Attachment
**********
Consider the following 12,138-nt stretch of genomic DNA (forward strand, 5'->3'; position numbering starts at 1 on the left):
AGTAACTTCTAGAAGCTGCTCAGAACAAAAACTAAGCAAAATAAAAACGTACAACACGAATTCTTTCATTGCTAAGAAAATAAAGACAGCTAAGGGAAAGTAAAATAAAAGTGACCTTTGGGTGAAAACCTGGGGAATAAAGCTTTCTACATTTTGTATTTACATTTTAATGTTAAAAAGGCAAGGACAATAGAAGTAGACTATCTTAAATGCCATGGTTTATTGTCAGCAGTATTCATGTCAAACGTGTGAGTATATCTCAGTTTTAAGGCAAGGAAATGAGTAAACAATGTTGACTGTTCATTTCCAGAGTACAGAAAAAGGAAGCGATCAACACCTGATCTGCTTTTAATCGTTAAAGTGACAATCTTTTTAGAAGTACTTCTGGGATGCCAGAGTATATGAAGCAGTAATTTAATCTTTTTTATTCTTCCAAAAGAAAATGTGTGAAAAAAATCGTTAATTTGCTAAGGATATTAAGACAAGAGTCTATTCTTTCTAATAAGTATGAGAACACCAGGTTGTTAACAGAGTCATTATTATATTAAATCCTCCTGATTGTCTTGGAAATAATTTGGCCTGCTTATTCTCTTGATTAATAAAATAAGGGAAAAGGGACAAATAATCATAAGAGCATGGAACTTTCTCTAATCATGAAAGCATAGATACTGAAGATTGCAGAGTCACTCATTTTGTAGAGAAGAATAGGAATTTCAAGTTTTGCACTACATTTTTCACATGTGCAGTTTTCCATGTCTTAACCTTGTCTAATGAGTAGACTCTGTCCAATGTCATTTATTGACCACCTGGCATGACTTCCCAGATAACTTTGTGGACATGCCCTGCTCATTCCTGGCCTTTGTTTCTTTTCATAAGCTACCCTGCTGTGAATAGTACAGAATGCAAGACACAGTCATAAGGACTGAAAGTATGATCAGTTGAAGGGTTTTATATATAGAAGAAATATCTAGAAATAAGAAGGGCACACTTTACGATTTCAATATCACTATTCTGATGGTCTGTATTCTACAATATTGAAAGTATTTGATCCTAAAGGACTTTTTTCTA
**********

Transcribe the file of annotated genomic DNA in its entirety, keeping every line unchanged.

Consider the following 12,138-nt stretch of genomic DNA (forward strand, 5'->3'; position numbering starts at 1 on the left):
AGTAACTTCTAGAAGCTGCTCAGAACAAAAACTAAGCAAAATAAAAACGTACAACACGAATTCTTTCATTGCTAAGAAAATAAAGACAGCTAAGGGAAAGTAAAATAAAAGTGACCTTTGGGTGAAAACCTGGGGAATAAAGCTTTCTACATTTTGTATTTACATTTTAATGTTAAAAAGGCAAGGACAATAGAAGTAGACTATCTTAAATGCCATGGTTTATTGTCAGCAGTATTCATGTCAAACGTGTGAGTATATCTCAGTTTTAAGGCAAGGAAATGAGTAAACAATGTTGACTGTTCATTTCCAGAGTACAGAAAAAGGAAGCGATCAACACCTGATCTGCTTTTAATCGTTAAAGTGACAATCTTTTTAGAAGTACTTCTGGGATGCCAGAGTATATGAAGCAGTAATTTAATCTTTTTTATTCTTCCAAAAGAAAATGTGTGAAAAAAATCGTTAATTTGCTAAGGATATTAAGACAAGAGTCTATTCTTTCTAATAAGTATGAGAACACCAGGTTGTTAACAGAGTCATTATTATATTAAATCCTCCTGATTGTCTTGGAAATAATTTGGCCTGCTTATTCTCTTGATTAATAAAATAAGGGAAAAGGGACAAATAATCATAAGAGCATGGAACTTTCTCTAATCATGAAAGCATAGATACTGAAGATTGCAGAGTCACTCATTTTGTAGAGAAGAATAGGAATTTCAAGTTTTGCACTACATTTTTCACATGTGCAGTTTTCCATGTCTTAACCTTGTCTAATGAGTAGACTCTGTCCAATGTCATTTATTGACCACCTGGCATGACTTCCCAGATAACTTTGTGGACATGCCCTGCTCATTCCTGGCCTTTGTTTCTTTTCATAAGCTACCCTGCTGTGAATAGTACAGAATGCAAGACACAGTCATAAGGACTGAAAGTATGATCAGTTGAAGGGTTTTATATATAGAAGAAATATCTAGAAATAAGAAGGGCACACTTTACGATTTCAATATCACTATTCTGATGGTCTGTATTCTACAATATTGAAAGTATTTGATCCTAAAGGACTTTTTTCTA